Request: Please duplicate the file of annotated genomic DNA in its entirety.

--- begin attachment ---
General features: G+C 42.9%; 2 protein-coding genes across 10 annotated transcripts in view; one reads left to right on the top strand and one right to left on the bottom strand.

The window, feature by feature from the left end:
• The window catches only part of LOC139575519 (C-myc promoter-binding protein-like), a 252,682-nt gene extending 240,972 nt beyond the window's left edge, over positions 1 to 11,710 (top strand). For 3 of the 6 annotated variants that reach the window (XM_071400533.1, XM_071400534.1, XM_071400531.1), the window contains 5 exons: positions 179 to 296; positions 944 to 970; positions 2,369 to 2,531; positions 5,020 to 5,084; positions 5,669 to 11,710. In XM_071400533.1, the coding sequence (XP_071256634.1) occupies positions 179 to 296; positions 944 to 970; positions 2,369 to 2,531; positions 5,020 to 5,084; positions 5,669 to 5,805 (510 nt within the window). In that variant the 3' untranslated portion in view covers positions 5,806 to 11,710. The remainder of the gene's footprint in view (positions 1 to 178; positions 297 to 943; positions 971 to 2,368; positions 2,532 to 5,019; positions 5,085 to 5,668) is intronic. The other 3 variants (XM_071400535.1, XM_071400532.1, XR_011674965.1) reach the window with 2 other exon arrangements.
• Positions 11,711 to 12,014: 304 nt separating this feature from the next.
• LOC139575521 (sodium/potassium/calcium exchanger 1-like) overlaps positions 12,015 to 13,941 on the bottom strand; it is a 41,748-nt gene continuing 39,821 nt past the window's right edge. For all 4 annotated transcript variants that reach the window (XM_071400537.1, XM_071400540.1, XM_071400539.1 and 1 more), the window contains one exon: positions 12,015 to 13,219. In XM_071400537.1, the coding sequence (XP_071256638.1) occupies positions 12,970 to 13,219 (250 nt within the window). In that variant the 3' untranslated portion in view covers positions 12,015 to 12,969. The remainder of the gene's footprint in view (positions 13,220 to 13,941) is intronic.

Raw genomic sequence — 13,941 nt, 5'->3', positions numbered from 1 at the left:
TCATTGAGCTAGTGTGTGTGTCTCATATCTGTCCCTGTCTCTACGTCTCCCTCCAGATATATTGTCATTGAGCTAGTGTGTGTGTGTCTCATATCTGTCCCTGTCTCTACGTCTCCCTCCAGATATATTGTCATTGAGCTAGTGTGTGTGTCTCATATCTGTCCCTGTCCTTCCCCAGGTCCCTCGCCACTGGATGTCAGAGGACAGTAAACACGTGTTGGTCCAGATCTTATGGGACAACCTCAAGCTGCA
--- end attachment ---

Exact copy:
General features: G+C 42.9%; 2 protein-coding genes across 10 annotated transcripts in view; one reads left to right on the top strand and one right to left on the bottom strand.

The window, feature by feature from the left end:
• The window catches only part of LOC139575519 (C-myc promoter-binding protein-like), a 252,682-nt gene extending 240,972 nt beyond the window's left edge, over positions 1 to 11,710 (top strand). For 3 of the 6 annotated variants that reach the window (XM_071400533.1, XM_071400534.1, XM_071400531.1), the window contains 5 exons: positions 179 to 296; positions 944 to 970; positions 2,369 to 2,531; positions 5,020 to 5,084; positions 5,669 to 11,710. In XM_071400533.1, the coding sequence (XP_071256634.1) occupies positions 179 to 296; positions 944 to 970; positions 2,369 to 2,531; positions 5,020 to 5,084; positions 5,669 to 5,805 (510 nt within the window). In that variant the 3' untranslated portion in view covers positions 5,806 to 11,710. The remainder of the gene's footprint in view (positions 1 to 178; positions 297 to 943; positions 971 to 2,368; positions 2,532 to 5,019; positions 5,085 to 5,668) is intronic. The other 3 variants (XM_071400535.1, XM_071400532.1, XR_011674965.1) reach the window with 2 other exon arrangements.
• Positions 11,711 to 12,014: 304 nt separating this feature from the next.
• LOC139575521 (sodium/potassium/calcium exchanger 1-like) overlaps positions 12,015 to 13,941 on the bottom strand; it is a 41,748-nt gene continuing 39,821 nt past the window's right edge. For all 4 annotated transcript variants that reach the window (XM_071400537.1, XM_071400540.1, XM_071400539.1 and 1 more), the window contains one exon: positions 12,015 to 13,219. In XM_071400537.1, the coding sequence (XP_071256638.1) occupies positions 12,970 to 13,219 (250 nt within the window). In that variant the 3' untranslated portion in view covers positions 12,015 to 12,969. The remainder of the gene's footprint in view (positions 13,220 to 13,941) is intronic.

Raw genomic sequence — 13,941 nt, 5'->3', positions numbered from 1 at the left:
TCATTGAGCTAGTGTGTGTGTCTCATATCTGTCCCTGTCTCTACGTCTCCCTCCAGATATATTGTCATTGAGCTAGTGTGTGTGTGTCTCATATCTGTCCCTGTCTCTACGTCTCCCTCCAGATATATTGTCATTGAGCTAGTGTGTGTGTCTCATATCTGTCCCTGTCCTTCCCCAGGTCCCTCGCCACTGGATGTCAGAGGACAGTAAACACGTGTTGGTCCAGATCTTATGGGACAACCTCAAGCTGCA